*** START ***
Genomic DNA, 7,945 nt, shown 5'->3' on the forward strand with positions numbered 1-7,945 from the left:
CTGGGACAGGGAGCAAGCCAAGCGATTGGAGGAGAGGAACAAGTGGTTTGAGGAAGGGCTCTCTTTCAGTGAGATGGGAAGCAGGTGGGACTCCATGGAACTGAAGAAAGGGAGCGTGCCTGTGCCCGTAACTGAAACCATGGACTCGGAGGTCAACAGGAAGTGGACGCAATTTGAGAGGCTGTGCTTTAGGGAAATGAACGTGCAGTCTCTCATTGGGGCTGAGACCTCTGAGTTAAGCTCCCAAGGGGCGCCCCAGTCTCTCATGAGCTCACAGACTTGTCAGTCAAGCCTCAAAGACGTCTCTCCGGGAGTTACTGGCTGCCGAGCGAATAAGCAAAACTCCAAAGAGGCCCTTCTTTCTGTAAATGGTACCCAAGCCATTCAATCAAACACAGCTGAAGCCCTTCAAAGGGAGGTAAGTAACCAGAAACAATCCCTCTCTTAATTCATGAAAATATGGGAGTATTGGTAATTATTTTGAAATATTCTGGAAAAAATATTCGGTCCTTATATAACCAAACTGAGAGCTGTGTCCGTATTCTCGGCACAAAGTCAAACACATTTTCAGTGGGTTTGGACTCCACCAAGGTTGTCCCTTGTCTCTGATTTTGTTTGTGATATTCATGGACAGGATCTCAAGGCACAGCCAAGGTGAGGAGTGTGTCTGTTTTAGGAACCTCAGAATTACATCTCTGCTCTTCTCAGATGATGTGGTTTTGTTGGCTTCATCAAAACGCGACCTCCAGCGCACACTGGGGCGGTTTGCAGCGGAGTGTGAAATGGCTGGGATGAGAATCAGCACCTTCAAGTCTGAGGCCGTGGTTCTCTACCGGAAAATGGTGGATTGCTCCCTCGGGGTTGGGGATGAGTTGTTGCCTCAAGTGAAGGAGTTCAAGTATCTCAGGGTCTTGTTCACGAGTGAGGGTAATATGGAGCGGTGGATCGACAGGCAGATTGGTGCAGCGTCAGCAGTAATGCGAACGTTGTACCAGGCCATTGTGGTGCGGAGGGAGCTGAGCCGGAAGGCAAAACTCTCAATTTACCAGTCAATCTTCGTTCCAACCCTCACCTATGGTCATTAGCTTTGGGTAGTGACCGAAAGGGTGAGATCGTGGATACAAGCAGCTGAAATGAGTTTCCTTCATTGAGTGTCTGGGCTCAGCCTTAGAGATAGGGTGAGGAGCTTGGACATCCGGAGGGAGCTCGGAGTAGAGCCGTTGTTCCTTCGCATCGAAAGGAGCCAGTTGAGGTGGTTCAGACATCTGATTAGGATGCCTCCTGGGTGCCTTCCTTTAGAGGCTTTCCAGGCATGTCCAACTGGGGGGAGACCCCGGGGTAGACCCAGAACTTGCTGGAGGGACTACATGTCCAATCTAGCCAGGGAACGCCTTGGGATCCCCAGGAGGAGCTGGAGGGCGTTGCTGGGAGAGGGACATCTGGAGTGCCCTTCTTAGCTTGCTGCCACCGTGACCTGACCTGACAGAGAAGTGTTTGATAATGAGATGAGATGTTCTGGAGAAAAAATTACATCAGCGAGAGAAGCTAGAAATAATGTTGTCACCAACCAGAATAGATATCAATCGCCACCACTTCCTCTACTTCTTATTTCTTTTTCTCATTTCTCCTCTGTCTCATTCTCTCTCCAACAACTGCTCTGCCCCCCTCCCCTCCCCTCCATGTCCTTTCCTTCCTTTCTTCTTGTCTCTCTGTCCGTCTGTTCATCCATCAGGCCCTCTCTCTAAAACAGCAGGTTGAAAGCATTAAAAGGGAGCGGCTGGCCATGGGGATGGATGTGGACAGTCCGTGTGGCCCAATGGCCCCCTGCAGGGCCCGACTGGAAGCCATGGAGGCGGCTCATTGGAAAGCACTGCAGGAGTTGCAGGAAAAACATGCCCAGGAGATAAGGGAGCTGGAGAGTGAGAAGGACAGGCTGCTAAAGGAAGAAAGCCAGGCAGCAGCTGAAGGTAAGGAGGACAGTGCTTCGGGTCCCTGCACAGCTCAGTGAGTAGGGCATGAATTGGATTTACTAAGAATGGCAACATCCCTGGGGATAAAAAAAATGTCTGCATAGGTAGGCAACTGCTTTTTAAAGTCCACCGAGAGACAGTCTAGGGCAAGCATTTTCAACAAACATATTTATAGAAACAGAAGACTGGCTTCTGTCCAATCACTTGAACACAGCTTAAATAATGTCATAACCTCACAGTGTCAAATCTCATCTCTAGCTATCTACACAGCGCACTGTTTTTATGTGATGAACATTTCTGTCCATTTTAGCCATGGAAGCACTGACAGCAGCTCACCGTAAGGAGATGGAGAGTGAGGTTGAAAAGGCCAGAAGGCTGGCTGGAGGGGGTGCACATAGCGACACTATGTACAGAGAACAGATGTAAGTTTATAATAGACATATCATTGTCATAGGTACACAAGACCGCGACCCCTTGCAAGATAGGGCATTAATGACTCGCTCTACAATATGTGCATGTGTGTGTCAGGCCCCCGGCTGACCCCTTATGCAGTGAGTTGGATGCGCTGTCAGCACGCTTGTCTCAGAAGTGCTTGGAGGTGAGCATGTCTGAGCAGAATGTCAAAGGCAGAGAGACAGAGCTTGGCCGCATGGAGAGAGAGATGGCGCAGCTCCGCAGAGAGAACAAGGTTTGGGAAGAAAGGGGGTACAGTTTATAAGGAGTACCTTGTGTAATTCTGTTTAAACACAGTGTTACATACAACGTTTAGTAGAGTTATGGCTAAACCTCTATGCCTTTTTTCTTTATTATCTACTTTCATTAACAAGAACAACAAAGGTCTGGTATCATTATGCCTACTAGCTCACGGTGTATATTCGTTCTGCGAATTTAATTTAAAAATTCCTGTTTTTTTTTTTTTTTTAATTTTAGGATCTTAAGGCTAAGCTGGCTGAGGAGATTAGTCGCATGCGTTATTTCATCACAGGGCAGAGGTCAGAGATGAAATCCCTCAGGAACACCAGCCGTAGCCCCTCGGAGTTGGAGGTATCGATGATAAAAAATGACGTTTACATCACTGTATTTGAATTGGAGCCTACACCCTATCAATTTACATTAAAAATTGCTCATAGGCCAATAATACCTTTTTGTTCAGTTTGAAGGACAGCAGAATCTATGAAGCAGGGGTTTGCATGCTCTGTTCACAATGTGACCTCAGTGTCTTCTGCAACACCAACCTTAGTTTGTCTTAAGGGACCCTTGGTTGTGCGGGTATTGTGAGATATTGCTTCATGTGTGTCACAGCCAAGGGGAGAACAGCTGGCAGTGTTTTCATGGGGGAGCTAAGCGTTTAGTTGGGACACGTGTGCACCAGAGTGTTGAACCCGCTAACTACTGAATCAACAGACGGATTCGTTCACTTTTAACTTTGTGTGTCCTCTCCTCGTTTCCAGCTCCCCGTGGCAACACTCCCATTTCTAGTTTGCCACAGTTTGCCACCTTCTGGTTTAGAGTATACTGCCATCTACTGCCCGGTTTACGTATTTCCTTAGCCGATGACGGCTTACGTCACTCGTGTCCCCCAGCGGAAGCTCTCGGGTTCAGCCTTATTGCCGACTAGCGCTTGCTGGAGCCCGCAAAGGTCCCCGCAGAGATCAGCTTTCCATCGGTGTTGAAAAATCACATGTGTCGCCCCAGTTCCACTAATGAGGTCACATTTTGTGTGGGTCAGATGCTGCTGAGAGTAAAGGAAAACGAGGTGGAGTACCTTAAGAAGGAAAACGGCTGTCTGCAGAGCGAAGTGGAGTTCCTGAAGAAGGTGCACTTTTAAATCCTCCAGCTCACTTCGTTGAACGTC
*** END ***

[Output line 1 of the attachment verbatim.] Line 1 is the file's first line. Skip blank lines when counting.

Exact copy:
Genomic DNA, 7,945 nt, shown 5'->3' on the forward strand with positions numbered 1-7,945 from the left: